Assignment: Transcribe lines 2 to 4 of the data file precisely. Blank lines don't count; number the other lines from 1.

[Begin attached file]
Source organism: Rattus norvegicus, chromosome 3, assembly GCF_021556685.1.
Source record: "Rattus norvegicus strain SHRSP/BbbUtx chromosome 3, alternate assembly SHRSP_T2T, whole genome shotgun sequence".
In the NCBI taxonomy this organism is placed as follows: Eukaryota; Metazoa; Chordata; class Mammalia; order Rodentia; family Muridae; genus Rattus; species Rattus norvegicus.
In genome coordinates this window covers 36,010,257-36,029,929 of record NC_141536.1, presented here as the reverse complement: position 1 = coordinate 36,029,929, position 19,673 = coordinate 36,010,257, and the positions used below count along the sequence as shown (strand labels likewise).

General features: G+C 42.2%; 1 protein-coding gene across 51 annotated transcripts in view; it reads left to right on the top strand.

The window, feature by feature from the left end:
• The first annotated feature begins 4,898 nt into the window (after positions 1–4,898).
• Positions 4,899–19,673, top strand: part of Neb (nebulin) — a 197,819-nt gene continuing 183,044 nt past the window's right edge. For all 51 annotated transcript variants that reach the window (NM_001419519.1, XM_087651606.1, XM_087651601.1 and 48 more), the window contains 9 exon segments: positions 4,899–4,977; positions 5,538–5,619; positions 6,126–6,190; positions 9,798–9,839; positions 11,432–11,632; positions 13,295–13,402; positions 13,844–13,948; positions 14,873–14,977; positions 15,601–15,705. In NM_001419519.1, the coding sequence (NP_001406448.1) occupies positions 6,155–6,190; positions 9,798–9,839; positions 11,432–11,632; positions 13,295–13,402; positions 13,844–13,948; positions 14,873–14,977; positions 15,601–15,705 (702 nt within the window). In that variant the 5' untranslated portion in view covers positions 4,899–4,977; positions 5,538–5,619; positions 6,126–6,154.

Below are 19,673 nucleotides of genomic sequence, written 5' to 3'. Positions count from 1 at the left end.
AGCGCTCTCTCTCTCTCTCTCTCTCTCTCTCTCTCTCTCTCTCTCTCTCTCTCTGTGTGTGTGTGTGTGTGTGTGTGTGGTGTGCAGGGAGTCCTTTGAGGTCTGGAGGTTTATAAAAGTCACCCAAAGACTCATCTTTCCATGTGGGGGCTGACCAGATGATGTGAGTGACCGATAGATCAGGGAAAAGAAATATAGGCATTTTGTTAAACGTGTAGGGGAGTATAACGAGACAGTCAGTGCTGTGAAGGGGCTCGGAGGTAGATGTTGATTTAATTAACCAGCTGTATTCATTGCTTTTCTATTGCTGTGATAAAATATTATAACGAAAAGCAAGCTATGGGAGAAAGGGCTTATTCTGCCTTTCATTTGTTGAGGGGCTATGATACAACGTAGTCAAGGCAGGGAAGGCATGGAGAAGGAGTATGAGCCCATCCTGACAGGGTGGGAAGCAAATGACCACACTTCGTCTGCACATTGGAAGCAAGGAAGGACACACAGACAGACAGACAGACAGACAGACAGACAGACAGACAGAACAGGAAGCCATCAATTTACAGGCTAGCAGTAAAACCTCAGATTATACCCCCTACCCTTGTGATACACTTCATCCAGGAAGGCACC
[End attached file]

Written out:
Source record: "Rattus norvegicus strain SHRSP/BbbUtx chromosome 3, alternate assembly SHRSP_T2T, whole genome shotgun sequence".
In the NCBI taxonomy this organism is placed as follows: Eukaryota; Metazoa; Chordata; class Mammalia; order Rodentia; family Muridae; genus Rattus; species Rattus norvegicus.
In genome coordinates this window covers 36,010,257-36,029,929 of record NC_141536.1, presented here as the reverse complement: position 1 = coordinate 36,029,929, position 19,673 = coordinate 36,010,257, and the positions used below count along the sequence as shown (strand labels likewise).